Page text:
Andrew: Yeah. As Joey said, the face of IT is changing as technology’s changing. So I completely agree what Joey said. When I go to a website to get some level of support, whatever that may be, the first thing I look for is that chat feature. More because, as Joey said, it allows me to multitask, and I think from a natural, certainly maybe a British perspective, we can probably tend to be a little bit more upfront with what we’re saying when we’re in a chat feature. So…
Chris: Are you calling us passive?
Andrew: Yeah. So we’re probably just more likely to say what we’re thinking when we’re in chat, whereas if we’re on the phone to somebody or face to face. We’d maybe be a little bit more reserved, shall we say. And so, I think it just allows us to have that front conversation without end users, employees, whatever we want to call them. And so that we can get to the heart of what the issue is, get it resolved, and we can move on. So yeah, the face of IT definitely is changing as technology advances.
Chris: I think that’s true about the chat. Sometimes it can be easier to communicate exactly what you think because it’s not necessarily real time. I can think about exactly what I want to say and type that to the person, whether it’s my IT department internally, whether it’s the consumer support for my bank or my cell phone carrier, and Joey, I think that’s probably a big part of the experience that people are asking for, that they can provide to employees too.
Joey: Yeah, 100%. So, not only with chat can you make sure that you’re fully thinking about what you want to say and also being able to multitask and all of these things that we’ve already mentioned, but also, it gives you a channel to be able to serve up your end user with potential knowledge-based articles or being able to create a ticket and have that directly in front of that person. It gives them a visual representation of what’s actually going on. So, what our customers and what we’re seeing in the market is, they want to be able to allow somebody to go onto a portal or any type of website and be able to click on a chat icon and be served either with a chat bot, something that will automatically serve them based on their needs, to serve them knowledge base articles, solutions, things like that. Or get directly in touch with an agent, so that way they can get that help right off the bat and hopefully get their issue resolved sooner rather than later.
Chris: I think the diversity of employees in terms of the ways that they want to engage is interesting now, and I think it’s an interesting challenge for teams like yours, Andrew, because not every employee necessarily wants the same thing when they come to IT, their problem’s different, and the way they expect to find a solution is different. So, how have you seen that develop and how do you deal with those challenges of, that all these employees are different?
Andrew: Honestly, I think you’ve just got to accept that there are different people out there, they want to be served in different ways, so it’s tailoring that solution to that user. You’ve got some users who are always going to want to pick up the phone and have a chat with you, and they’re not necessarily want to go to a chat feature or they want to go to a portal. You’ve got the more tech savvy who probably do want to grab their mobile phone and grab an app and quickly log a problem and then they can carry on with their day. So, as much as we can try and push our end users or persuade our end users to come towards in the way that probably is better for the IT department. We have to accept, humans being humans, they want to do it their way. So we just have to work with that and help them in whatever way they want to come at us.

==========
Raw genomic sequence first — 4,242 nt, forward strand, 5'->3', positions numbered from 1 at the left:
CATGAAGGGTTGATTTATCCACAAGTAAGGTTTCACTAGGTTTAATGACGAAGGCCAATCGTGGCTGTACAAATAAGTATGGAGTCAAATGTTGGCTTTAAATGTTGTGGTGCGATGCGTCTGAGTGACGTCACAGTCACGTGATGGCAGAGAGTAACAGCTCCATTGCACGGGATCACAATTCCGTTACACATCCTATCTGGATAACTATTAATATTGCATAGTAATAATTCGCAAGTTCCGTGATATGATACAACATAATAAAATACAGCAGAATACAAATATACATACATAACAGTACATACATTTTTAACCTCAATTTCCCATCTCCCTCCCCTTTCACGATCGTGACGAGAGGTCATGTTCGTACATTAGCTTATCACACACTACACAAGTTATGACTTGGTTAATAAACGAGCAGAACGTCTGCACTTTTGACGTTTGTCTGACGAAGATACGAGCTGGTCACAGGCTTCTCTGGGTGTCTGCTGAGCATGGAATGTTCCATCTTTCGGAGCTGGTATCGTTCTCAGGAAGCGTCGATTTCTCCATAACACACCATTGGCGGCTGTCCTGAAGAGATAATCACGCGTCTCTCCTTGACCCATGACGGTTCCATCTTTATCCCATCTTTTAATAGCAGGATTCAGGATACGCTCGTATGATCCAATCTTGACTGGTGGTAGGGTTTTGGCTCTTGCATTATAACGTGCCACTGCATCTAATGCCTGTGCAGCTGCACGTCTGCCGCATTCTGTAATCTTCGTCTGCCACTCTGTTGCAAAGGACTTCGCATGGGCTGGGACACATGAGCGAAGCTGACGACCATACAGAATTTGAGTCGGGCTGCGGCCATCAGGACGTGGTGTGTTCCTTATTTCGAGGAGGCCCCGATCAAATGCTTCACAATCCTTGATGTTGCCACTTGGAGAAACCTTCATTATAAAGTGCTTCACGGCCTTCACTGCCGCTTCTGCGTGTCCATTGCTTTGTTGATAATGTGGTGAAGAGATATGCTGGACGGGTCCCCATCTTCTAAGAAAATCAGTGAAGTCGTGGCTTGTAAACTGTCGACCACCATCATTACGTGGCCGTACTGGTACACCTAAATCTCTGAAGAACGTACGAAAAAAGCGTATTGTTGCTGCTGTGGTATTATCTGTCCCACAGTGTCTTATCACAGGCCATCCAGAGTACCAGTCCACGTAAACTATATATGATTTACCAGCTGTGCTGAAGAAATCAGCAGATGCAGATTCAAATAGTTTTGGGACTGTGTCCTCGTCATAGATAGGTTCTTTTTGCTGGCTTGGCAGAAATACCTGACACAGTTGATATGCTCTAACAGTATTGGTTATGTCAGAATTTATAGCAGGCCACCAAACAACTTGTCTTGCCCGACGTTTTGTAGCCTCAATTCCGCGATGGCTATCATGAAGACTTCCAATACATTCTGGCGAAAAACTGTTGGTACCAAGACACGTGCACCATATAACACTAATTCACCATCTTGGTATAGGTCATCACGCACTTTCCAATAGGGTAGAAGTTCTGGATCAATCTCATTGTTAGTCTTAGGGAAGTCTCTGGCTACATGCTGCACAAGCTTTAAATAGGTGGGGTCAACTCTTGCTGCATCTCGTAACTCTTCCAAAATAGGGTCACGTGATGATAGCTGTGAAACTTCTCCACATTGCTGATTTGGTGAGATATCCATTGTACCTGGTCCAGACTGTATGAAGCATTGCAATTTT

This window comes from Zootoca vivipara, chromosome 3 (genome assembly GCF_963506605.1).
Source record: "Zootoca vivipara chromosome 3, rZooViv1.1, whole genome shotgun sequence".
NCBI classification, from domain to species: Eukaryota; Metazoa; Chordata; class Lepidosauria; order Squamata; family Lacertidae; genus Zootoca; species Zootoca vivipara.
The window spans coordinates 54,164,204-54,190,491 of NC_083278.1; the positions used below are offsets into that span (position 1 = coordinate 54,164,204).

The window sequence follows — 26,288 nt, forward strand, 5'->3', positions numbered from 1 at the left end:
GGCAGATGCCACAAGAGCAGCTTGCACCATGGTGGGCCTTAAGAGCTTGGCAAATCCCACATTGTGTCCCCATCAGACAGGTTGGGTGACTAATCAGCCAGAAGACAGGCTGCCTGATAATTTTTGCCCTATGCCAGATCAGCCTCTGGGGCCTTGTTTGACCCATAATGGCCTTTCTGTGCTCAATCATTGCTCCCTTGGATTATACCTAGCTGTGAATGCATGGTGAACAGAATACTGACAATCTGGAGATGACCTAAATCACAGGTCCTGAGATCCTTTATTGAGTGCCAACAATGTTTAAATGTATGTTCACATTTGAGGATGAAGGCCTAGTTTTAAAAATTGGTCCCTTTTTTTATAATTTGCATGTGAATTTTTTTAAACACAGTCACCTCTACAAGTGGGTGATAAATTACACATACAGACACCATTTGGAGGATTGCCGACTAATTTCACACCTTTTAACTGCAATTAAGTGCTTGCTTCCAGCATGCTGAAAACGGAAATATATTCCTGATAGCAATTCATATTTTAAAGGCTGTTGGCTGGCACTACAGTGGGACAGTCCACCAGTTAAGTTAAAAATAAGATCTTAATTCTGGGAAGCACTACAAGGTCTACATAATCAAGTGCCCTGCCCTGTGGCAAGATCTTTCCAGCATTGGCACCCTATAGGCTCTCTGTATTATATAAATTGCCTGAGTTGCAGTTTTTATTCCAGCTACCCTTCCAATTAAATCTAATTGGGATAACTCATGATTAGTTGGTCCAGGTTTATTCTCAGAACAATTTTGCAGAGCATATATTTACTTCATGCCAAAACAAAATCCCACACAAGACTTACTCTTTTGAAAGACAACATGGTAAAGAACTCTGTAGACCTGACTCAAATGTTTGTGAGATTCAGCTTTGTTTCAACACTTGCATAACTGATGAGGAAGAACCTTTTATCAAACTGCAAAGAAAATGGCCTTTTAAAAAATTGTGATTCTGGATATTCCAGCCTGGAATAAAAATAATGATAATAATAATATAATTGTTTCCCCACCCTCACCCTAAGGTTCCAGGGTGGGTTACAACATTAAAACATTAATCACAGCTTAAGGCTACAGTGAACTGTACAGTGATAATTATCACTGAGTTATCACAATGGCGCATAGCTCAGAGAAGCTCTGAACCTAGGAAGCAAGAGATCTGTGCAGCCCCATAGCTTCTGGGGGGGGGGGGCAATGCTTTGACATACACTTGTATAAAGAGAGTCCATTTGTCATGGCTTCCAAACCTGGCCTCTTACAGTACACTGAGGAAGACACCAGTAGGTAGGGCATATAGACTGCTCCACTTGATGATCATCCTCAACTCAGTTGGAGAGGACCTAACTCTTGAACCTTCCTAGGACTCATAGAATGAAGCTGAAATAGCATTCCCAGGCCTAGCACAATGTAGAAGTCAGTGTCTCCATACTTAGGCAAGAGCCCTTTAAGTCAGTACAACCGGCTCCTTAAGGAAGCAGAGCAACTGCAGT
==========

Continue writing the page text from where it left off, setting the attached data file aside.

Chris: And when you say the best ways for the IT department, these are, you’re talking about the ways that you can collect the information you need to resolve it quickly. Right?
Andrew: Yeah. So, the quickest way to resolve a problem is if I know 100% what’s going on, if I know exactly what your issue is, I can resolve it first time and I can get on with it. And the chat feature’s great for that, because I can have that conversation, actually get to the bottom of what the issue is, and actually then if I then need to raise an incident off the back of that, then great. But if I just get that straight off an incident or off an email, then the way they put it across may not necessarily be the actual issue that I need to deal with. So the chat feature is great for that because that allows me to have that conversation and be able to understand and then fix the issue that I’m faced with.
Joey: So you mean getting an email that says “my computer doesn’t work” isn’t helpful?
Andrew: Yeah. It’s not the best information you can give me, in all honesty, but we can work with it, if that’s what I get it’s what I have to deal with.
Joey: It’s a starting point. You know it’s the computer.
Andrew: Yeah. I would then question how they sent the email, if the computer’s not working, but yeah, yeah, exactly that. If I can have that chat with them, they say their computer’s not working, it’s okay, well I can then develop from there and I’m apt to deal with the actual issue, not the computer’s not working.
Joey: And I think you bring up a good point of, you’ve worked with 10,000 people, 10,000 different users, and everybody’s going to have their own way or method that they want to get help. People that potentially have been around in the industry for a long time are going to want to pick up a phone or send an email. Other people might be wanting just to pick up the app or use a chat. And you said you want to push them to get things done the best way for IT to get the issue resolved. I think the thing that the whole industry is having a problem with is teaching our end users that if you do go through things like a portal or if you go through a chat, you’ll actually get your issues resolved quicker because we’re able to have those communications back and forth with you.
Joey: We’re able to serve you up the correct things. We’re able to, I guess, engage with you on a higher level, so that way I can send an email that says my computer doesn’t work and then wait 30 minutes maybe, whatever your SLAs are, and then I get a response, “Well can you give us more information?” And then I might be in a meeting and then I have to continue, and next thing you know it’s been a day and your computer is still not fixed. Where the industry is having a problem teaching people, hey, just go to this portal or pick up your phone and go to this app. We can actually get your issue potentially resolved in minutes or maybe even hours instead of days.